Woodfibre LNG is warning that its B.C. proposal to start constructing an energy terminal in 2018 is at risk of being delayed indefinitely, blaming what it calls “uncertainty” from Ottawa’s indecision on whether to grant tariff relief.
The company cautions that its plans to build a liquefied natural gas terminal near Squamish, 65 kilometres north of Vancouver, are stalled because of federal duties against imports of fabricated industrial steel components.
The situation highlights the role reversal on Canada’s energy stage when it comes to LNG. The BC NDP government backs LNG exports to Asia while Ottawa faces pressure from the resource industry to help fulfill British Columbia’s LNG dreams. That is in sharp contrast to British Columbia’s opposition to and Ottawa’s support for Kinder Morgan’s Trans Mountain oil pipeline expansion from the Edmonton area to Burrard Inlet in the Port of Vancouver.
Last month, B.C. Premier John Horgan’s NDP minority government unveiled measures designed to reduce risks for LNG proponents in the province, notably by providing sales-tax relief for construction and eliminating specific income tax on the industry.
But Woodfibre’s $1.6-billion venture and a much-larger B.C. project, LNG Canada’s $40-billion proposal, have been waiting at least seven months for Ottawa to rule on tariff relief in the form of exemptions to duties on imported steel components. LNG Canada filed its “duty remission” application in August with the federal Finance Department, and Woodfibre followed one month later.
Woodfibre had initially hoped to award a contract for engineering, procurement and construction (EPC) last year, but revised its timeline in hopes of starting to build in 2018.
“The uncertainty over what, if any, anti-dumping or countervailing duties will be applied to our project makes it difficult to award an EPC contract like we plan in 2018,” said Jennifer Siddon, associate vice-president of corporate communications at Woodfibre, which is privately owned by Singapore-based RGE Pte. Ltd. “It would be difficult to make that award without having a pretty clear understanding of what the project costs are.”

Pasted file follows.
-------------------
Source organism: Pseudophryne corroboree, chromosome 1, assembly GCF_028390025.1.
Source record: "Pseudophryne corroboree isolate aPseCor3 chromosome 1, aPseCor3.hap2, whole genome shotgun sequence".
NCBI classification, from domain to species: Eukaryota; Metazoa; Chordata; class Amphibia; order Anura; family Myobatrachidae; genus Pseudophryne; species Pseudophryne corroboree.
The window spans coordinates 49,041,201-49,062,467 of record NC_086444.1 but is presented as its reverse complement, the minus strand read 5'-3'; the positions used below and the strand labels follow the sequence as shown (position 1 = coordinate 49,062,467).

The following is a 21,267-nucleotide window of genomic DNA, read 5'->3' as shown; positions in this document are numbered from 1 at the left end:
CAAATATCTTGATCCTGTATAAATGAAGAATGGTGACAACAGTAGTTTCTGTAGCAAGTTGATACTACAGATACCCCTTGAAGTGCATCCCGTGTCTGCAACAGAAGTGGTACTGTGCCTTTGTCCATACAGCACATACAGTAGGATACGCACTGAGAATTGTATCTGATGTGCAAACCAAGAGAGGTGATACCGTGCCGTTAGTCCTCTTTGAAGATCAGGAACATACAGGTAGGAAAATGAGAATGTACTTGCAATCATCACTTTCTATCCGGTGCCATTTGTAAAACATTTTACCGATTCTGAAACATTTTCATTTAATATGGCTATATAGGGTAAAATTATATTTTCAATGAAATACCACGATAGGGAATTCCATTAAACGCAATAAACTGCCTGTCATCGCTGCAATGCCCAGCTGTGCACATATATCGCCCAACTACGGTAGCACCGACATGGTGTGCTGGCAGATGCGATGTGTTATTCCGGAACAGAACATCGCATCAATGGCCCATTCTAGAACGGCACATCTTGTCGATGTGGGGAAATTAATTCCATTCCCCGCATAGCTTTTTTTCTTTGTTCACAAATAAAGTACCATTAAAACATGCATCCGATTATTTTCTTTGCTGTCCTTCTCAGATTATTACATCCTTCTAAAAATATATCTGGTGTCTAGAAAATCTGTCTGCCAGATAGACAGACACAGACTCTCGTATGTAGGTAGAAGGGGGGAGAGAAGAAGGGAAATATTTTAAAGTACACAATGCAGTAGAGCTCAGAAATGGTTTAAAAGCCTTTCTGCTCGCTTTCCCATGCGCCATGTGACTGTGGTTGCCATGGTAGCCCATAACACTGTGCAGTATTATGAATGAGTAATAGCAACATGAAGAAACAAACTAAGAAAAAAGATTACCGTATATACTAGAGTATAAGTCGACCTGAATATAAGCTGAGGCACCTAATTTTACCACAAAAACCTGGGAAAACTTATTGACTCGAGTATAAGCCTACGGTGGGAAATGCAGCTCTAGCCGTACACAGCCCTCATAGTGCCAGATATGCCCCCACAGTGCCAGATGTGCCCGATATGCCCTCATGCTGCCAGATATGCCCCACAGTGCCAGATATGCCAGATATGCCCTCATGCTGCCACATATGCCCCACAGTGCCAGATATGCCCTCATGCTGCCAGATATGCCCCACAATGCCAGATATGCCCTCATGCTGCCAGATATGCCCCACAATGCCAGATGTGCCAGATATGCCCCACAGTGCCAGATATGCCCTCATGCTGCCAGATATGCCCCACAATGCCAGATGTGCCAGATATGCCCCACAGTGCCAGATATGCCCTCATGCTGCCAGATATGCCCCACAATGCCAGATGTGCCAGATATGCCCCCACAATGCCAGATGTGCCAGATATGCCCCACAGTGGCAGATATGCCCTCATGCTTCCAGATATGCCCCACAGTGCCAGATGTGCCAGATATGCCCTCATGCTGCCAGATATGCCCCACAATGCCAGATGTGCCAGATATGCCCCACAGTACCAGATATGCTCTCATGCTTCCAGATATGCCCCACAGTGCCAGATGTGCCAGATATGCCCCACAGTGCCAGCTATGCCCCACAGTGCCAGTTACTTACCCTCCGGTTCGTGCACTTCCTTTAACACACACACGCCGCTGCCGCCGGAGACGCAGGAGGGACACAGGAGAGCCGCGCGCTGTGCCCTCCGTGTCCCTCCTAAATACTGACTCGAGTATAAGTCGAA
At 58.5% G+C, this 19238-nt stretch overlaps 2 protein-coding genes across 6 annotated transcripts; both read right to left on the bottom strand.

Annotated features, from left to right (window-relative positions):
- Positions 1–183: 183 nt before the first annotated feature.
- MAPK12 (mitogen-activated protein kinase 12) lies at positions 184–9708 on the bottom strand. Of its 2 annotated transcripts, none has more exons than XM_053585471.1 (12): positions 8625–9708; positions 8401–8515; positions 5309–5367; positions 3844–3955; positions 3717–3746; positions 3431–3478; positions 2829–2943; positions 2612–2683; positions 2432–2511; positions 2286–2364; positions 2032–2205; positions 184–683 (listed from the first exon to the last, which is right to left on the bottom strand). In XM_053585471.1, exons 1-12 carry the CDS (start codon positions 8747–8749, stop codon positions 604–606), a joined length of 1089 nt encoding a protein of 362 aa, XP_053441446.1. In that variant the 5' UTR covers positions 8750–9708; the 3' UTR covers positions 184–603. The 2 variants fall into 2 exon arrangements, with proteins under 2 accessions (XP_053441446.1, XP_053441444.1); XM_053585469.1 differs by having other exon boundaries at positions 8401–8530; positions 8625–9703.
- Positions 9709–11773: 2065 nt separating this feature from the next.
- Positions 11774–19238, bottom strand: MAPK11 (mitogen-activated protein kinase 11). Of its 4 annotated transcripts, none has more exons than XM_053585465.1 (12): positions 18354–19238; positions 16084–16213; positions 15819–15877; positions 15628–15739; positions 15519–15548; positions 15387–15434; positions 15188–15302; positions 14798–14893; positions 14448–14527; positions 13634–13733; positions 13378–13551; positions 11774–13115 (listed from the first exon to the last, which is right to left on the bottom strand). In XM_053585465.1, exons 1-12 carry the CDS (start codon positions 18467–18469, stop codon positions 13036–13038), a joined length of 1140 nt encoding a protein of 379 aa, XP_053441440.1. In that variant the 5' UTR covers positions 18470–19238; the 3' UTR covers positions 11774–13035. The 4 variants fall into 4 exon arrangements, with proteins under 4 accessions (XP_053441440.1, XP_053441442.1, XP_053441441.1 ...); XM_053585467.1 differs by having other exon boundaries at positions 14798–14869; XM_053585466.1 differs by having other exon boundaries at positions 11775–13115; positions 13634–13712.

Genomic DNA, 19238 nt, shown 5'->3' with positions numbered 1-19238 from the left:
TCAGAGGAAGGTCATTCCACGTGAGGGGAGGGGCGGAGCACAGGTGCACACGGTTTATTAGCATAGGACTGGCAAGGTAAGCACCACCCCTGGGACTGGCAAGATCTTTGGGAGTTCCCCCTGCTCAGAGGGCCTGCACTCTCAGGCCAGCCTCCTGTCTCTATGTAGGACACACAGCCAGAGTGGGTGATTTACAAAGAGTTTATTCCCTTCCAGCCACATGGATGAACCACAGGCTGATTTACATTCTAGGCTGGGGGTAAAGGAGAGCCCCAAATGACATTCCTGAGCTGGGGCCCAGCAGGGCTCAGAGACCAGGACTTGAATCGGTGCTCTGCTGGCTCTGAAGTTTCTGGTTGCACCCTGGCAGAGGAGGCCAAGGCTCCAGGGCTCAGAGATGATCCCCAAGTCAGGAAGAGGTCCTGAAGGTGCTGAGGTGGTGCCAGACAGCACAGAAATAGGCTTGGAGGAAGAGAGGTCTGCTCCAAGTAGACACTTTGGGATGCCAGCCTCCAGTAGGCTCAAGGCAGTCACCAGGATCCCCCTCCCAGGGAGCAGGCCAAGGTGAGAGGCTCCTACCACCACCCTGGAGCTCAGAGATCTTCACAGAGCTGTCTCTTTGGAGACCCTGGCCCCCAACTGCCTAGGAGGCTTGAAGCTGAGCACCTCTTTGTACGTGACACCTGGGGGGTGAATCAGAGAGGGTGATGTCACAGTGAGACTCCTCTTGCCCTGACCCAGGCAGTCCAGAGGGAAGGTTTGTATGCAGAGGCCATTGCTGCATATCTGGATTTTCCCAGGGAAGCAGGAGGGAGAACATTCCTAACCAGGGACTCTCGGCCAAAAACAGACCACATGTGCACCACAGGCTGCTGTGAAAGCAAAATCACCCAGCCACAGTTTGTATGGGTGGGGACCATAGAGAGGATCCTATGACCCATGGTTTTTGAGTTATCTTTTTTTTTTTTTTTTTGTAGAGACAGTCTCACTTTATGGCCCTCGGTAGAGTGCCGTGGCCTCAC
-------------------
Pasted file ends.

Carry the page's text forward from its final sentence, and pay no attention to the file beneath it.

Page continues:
The Canada Border Services Agency ruled in the spring of 2017 that steel components from South Korea and Spain are being dumped in Canada at below market value, while China is both subsidizing and dumping its industrial steel goods.
Most of the foreign products being targeted pertain to China and South Korea, with anti-dumping duties of up to 45.8 per cent on imports from those two countries, and countervailing duties of up to 70.2 per cent against China.
“Finance Canada continues to carefully monitor this issue, and we are conducting normal due diligence and consultation with implicated stakeholders as we do when considering all remission requests,” a Finance Department spokesman said in a statement.
LNG Canada, which wants to build an export terminal in Kitimat in northern B.C., is taking court action in addition to asking the Finance Department for duty exemptions. Lawyers appeared on behalf of LNG Canada last week in the Federal Court of Appeal. The consortium, led by Royal Dutch Shell PLC, is seeking a judicial review of the Canadian International Trade Tribunal’s decision in 2017 to deny the Shell-led group’s request to be exempted from the new federal tariffs.
“LNG Canada continues to seek the earliest trade remedies available to the project,” said Susannah Pierce, LNG Canada’s director of external relations.
She expects the appeal court to rule in mid-September on applications filed by LNG Canada, oil and gas producer Suncor Energy Inc. and engineering firm Fluor Canada Ltd.
If the court rules in favour of LNG Canada, Suncor and Fluor, then the case will be referred back to the trade tribunal to “decide whether the fabricated industrial steel components in large complex modules are subject to duties or whether to grant exemptions,” Ms. Pierce said.
LNG Canada plans to name its prime contractor by the end of April, though industry observers emphasize that it will be up to Shell and its three Asian partners to make the final investment decision.
Analysts believe the Canadian tariffs could inflate LNG Canada’s costs by at least $1-billion for its first phase and increase Woodfibre’s costs by more than $100-million, depending on how the duties are applied to specific imports. The steel portion typically accounts for about 20 per cent of the value of an LNG module.
“There aren’t any module fabrication and assembly yards with proven LNG experience in B.C. and Alberta that are big enough,” Ms. Siddon said.